A team of researchers from CRAQ member Université Laval has produced the first three-dimensional map of the Crab Nebula using the SpIOMM instrument. This unique spectro-imager was designed by students under the supervision of Professor Laurent Drissen of Université Laval’s Department of Physics, Engineering Physics and Optics. It simultaneously measures the speed of a nebula’s gas filaments and converts them into a three-dimensional representation.
The Crab Nebula, also known as M1, was discovered by Englishman John Bevis in 1731. This nebula is the best-known and most remarkable supernova remnant. It is an expanding cloud of gas created by the explosion of a massive star observed in the year 1054. Nearly 1,000 years later, thanks to the (e)SpIOMM at Mont Mégantic, the Crab Nebula is revealed in three dimensions.
SpIOMM, for Spectromètre Imageur de l’Observatoire du Mont-Mégantic, is a Fourier transform imaging spectrometer designed by Frédéric Grandmont as part of his doctoral thesis at Université Laval. More concretely, it is an astronomical instrument capable of obtaining data cubes composed of images at different wavelengths. Thus, for each pixel of the image (above), a multitude of wavelength information (spectra) is obtained. No information is lost, no wavelength is missed. The data cube, which includes spectral lines of hydrogen, nitrogen, oxygen and sulfur, makes it possible to determine not only the chemical composition at each point of the nebula, but also the density of the filaments and the speed at which the gas is moving relative to us.
When the supernova exploded a thousand years ago, the gas was ejected from the star at speeds of up to 10,000 km/s. This material gradually slowed down over time, but even today, the speed of the filaments remains significant. Data obtained with SpIOMM indicate that the gas is moving at speeds of around 1,500 km/s. SpIOMM’s three-dimensional map of the Crab nebula reveals a strong asymmetry in filament morphology, the electron density of the nebula’s gas and the relative abundance of nitrogen. The three-dimensional animation of the Crab clearly shows that the explosion was not symmetrical and homogeneous. It shows a highly filamentary structure dotted with lumps of different densities. The study of the Crab Nebula was the subject of Maxime Charlebois’ master’s thesis. The Université Laval team is now applying the same three-dimensional spectroscopy technique (also known as hyperspectral imaging) to other objects in the Milky Way, such as Cassiopeia A, a supernova afterglow even younger than M1. The aim is to gain a better understanding of the mechanisms that govern the explosion of massive stars, enabling the heavy elements ejected by supernovae to mix with the interstellar medium.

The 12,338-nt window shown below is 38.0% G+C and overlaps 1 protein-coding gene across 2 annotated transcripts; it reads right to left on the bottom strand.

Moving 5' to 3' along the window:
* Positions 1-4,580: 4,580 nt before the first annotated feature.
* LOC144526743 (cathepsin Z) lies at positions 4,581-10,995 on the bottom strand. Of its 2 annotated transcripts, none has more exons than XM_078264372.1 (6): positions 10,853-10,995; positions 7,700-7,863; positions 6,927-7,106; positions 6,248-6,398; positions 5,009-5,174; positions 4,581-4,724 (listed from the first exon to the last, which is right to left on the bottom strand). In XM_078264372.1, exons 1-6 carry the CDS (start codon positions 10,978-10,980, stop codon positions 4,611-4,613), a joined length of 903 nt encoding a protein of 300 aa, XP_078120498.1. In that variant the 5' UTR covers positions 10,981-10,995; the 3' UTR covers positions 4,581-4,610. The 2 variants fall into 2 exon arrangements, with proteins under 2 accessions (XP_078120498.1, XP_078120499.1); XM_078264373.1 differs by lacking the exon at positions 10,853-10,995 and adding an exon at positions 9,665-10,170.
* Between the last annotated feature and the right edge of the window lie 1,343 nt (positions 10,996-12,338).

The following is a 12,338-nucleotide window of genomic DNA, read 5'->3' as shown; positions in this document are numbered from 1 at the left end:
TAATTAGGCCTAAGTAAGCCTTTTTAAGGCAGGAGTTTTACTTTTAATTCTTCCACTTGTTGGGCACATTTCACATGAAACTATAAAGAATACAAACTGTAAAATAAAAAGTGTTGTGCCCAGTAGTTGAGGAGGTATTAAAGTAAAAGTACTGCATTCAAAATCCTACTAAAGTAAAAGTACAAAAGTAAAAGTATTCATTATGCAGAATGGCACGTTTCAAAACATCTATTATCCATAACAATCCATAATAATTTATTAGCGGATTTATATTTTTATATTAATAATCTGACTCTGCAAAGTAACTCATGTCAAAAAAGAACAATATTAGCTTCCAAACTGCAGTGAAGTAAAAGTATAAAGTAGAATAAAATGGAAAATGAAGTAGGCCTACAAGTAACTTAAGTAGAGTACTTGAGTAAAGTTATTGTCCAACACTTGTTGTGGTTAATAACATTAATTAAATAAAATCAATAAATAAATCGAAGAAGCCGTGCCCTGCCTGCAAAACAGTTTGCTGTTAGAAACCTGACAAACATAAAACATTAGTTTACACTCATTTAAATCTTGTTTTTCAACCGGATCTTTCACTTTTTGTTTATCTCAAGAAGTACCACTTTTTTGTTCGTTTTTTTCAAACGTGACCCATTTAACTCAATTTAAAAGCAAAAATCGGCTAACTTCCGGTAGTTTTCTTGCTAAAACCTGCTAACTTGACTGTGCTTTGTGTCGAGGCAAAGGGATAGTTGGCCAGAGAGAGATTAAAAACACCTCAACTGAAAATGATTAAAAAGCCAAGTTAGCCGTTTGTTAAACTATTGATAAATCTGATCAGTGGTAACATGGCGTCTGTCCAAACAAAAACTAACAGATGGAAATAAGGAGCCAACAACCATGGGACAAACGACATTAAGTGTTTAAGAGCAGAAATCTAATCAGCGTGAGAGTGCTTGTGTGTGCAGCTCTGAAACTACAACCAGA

Professor Drissen’s team, which holds the Research Chair in Massive Star Astrophysics and Hyperspectral Imaging, has proposed an improved version of SpIOMM, called SITELLE, for the Canada-France-Hawaii Telescope, in collaboration with Quebec-based ABB. Among other things, SITELLE will make it possible to measure the rate of star formation in the Universe over the last 5 to 7 billion years.
Link to article in The Astronomical Journal: http://iopscience.iop.org/1538-3881/139/5/2083/